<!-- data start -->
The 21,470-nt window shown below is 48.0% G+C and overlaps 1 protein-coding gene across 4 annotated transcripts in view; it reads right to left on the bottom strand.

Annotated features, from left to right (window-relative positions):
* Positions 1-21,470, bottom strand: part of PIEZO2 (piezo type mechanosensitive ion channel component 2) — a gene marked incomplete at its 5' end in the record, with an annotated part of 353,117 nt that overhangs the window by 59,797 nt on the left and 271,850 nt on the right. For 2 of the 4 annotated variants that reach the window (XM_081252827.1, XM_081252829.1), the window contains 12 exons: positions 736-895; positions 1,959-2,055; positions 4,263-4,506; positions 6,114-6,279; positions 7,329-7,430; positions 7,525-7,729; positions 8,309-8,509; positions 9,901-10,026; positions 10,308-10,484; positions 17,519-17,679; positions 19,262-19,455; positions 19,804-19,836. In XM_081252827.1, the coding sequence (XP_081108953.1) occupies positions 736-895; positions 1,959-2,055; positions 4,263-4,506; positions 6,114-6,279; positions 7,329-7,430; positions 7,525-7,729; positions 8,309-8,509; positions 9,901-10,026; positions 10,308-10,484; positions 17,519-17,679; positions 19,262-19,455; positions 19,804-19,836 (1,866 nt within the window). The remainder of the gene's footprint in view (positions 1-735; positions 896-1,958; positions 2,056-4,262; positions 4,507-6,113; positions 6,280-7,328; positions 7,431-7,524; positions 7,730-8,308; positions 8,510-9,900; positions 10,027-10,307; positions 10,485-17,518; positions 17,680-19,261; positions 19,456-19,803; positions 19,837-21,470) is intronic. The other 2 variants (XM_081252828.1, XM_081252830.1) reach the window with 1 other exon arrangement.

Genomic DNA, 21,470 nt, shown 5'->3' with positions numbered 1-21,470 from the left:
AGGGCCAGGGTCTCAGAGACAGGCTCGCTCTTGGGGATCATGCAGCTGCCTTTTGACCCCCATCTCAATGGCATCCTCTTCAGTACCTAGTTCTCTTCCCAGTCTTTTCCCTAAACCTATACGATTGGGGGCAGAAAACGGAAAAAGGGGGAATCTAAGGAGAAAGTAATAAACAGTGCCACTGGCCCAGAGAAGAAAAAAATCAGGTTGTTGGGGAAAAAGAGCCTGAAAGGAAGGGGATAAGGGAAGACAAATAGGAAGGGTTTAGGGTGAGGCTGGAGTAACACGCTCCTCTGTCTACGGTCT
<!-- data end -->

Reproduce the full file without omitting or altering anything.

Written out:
The 21,470-nt window shown below is 48.0% G+C and overlaps 1 protein-coding gene across 4 annotated transcripts in view; it reads right to left on the bottom strand.

Annotated features, from left to right (window-relative positions):
* Positions 1-21,470, bottom strand: part of PIEZO2 (piezo type mechanosensitive ion channel component 2) — a gene marked incomplete at its 5' end in the record, with an annotated part of 353,117 nt that overhangs the window by 59,797 nt on the left and 271,850 nt on the right. For 2 of the 4 annotated variants that reach the window (XM_081252827.1, XM_081252829.1), the window contains 12 exons: positions 736-895; positions 1,959-2,055; positions 4,263-4,506; positions 6,114-6,279; positions 7,329-7,430; positions 7,525-7,729; positions 8,309-8,509; positions 9,901-10,026; positions 10,308-10,484; positions 17,519-17,679; positions 19,262-19,455; positions 19,804-19,836. In XM_081252827.1, the coding sequence (XP_081108953.1) occupies positions 736-895; positions 1,959-2,055; positions 4,263-4,506; positions 6,114-6,279; positions 7,329-7,430; positions 7,525-7,729; positions 8,309-8,509; positions 9,901-10,026; positions 10,308-10,484; positions 17,519-17,679; positions 19,262-19,455; positions 19,804-19,836 (1,866 nt within the window). The remainder of the gene's footprint in view (positions 1-735; positions 896-1,958; positions 2,056-4,262; positions 4,507-6,113; positions 6,280-7,328; positions 7,431-7,524; positions 7,730-8,308; positions 8,510-9,900; positions 10,027-10,307; positions 10,485-17,518; positions 17,680-19,261; positions 19,456-19,803; positions 19,837-21,470) is intronic. The other 2 variants (XM_081252828.1, XM_081252830.1) reach the window with 1 other exon arrangement.

Genomic DNA, 21,470 nt, shown 5'->3' with positions numbered 1-21,470 from the left:
AGGGCCAGGGTCTCAGAGACAGGCTCGCTCTTGGGGATCATGCAGCTGCCTTTTGACCCCCATCTCAATGGCATCCTCTTCAGTACCTAGTTCTCTTCCCAGTCTTTTCCCTAAACCTATACGATTGGGGGCAGAAAACGGAAAAAGGGGGAATCTAAGGAGAAAGTAATAAACAGTGCCACTGGCCCAGAGAAGAAAAAAATCAGGTTGTTGGGGAAAAAGAGCCTGAAAGGAAGGGGATAAGGGAAGACAAATAGGAAGGGTTTAGGGTGAGGCTGGAGTAACACGCTCCTCTGTCTACGGTCT